Fascinating article by Oliver Miles
Summary: Saudi Arabia shoots itself in the foot, bringing 10 women to trial for promoting lifting the ban on women driving.
The trial of ten women which began yesterday in Riyadh is a remarkable example of Saudi Arabia’s ability to commit self-harm (not an ability confined to Saudi Arabia).
The case arises from the issue of women driving, which in a different way had been another example, that one lasting over 50 years. The ban, unique to Saudi Arabia, was never convincingly justified on any grounds, Islamic law, tradition, security, even Saudi law. Arabian women have ridden and driven camels since time immemorial, and since the introduction of the motorcar herding livestock, largely women’s work, has mainly been done by car (Charles Doughty writes that “herding maidens may go alone with the flocks far out of seeing of the
According to a report in the Saudi newspaperOkaz investigations were concluded 12 days ago. At the court
The reports in Okaz and other Saudi newspapers are short on information such as the names of the accused, but the Saudi-based Arab News gives a bit more detail, adding that when local media said the accused were traitors and “agents of embassies”, Arab News criticized such reporting as unfair and unprofessional, and argued that the accused should be treated as innocent unless proved guilty.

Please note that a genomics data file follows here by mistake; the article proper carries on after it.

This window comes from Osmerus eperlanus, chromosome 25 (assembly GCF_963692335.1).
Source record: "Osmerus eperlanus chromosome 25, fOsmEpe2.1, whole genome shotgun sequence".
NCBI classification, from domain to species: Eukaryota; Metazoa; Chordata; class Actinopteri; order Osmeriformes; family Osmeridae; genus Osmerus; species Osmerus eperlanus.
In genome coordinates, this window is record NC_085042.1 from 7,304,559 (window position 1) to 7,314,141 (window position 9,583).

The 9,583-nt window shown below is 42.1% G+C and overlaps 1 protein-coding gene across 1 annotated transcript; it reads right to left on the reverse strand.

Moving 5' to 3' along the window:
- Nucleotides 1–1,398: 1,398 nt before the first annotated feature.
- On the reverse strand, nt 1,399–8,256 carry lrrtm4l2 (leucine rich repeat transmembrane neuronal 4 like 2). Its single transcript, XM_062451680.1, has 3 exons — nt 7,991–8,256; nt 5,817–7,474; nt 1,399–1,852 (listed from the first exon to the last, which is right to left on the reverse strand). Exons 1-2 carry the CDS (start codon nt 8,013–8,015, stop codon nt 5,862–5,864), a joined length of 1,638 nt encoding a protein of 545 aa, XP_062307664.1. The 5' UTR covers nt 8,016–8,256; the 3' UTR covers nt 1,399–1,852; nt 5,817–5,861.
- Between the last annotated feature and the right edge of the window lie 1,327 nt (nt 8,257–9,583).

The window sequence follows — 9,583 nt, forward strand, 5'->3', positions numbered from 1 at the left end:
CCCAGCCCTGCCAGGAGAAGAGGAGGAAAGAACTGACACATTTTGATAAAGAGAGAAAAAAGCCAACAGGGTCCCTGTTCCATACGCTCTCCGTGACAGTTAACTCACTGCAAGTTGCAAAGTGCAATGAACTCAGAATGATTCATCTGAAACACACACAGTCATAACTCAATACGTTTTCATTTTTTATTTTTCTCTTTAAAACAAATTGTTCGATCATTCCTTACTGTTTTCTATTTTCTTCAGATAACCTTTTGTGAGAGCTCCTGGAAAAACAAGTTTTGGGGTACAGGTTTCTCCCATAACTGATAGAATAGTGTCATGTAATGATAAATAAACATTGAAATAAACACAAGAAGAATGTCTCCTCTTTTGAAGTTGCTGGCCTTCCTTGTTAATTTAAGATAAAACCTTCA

Last week at least 36 countries including all 28 members of the EU (but not the US, although Mike Pompeo like Jeremy Hunt has reportedly raised this case during recent visits to Riyadh) included a call to release the activists in a joint statement at the UN Human Rights Council. Three of the U.S. congresswomen mentioned in yesterday’s digest, Ilhan Omar, Rashida Tlaib and Tulsi Gabbard have on various occasions called for a boycott of Saudi Arabia,
The Arab News report adds that “The accused women generated a high level of publicity when they were arrested, and the opening of the trial also attracted considerable attention from international media and human right organizations.” That perhaps underestimates the importance of the case for Saudi Arabia’s image, tarnished as it currently is. At a time when women’s affairs and women’s rights are everywhere in the media, the damage this case will do goes beyond cases which are perhaps objectively more important, such as executions.
The media naturally love the fact that some at least of the accused are photogenic.